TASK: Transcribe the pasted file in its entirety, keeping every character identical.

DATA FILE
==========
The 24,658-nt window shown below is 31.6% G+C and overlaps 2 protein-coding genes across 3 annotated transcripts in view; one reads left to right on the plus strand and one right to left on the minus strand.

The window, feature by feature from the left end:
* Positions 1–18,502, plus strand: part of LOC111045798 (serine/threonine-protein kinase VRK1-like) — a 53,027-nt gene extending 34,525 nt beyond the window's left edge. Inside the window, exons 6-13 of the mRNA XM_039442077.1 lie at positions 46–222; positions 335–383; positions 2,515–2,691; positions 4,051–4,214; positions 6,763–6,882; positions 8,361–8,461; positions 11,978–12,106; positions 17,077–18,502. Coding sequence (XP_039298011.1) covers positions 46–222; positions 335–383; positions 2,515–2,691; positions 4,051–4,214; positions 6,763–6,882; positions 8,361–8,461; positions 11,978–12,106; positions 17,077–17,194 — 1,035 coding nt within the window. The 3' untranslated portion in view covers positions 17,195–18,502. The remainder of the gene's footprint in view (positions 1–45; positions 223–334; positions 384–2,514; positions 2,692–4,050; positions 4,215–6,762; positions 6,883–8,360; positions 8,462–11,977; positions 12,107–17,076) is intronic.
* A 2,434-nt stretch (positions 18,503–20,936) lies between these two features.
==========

The 24,658-nt window shown below is 31.6% G+C and overlaps 2 protein-coding genes across 3 annotated transcripts in view; one reads left to right on the plus strand and one right to left on the minus strand.

The window, feature by feature from the left end:
* Positions 1–18,502, plus strand: part of LOC111045798 (serine/threonine-protein kinase VRK1-like) — a 53,027-nt gene extending 34,525 nt beyond the window's left edge. Inside the window, exons 6-13 of the mRNA XM_039442077.1 lie at positions 46–222; positions 335–383; positions 2,515–2,691; positions 4,051–4,214; positions 6,763–6,882; positions 8,361–8,461; positions 11,978–12,106; positions 17,077–18,502. Coding sequence (XP_039298011.1) covers positions 46–222; positions 335–383; positions 2,515–2,691; positions 4,051–4,214; positions 6,763–6,882; positions 8,361–8,461; positions 11,978–12,106; positions 17,077–17,194 — 1,035 coding nt within the window. The 3' untranslated portion in view covers positions 17,195–18,502. The remainder of the gene's footprint in view (positions 1–45; positions 223–334; positions 384–2,514; positions 2,692–4,050; positions 4,215–6,762; positions 6,883–8,360; positions 8,462–11,977; positions 12,107–17,076) is intronic.
* A 2,434-nt stretch (positions 18,503–20,936) lies between these two features.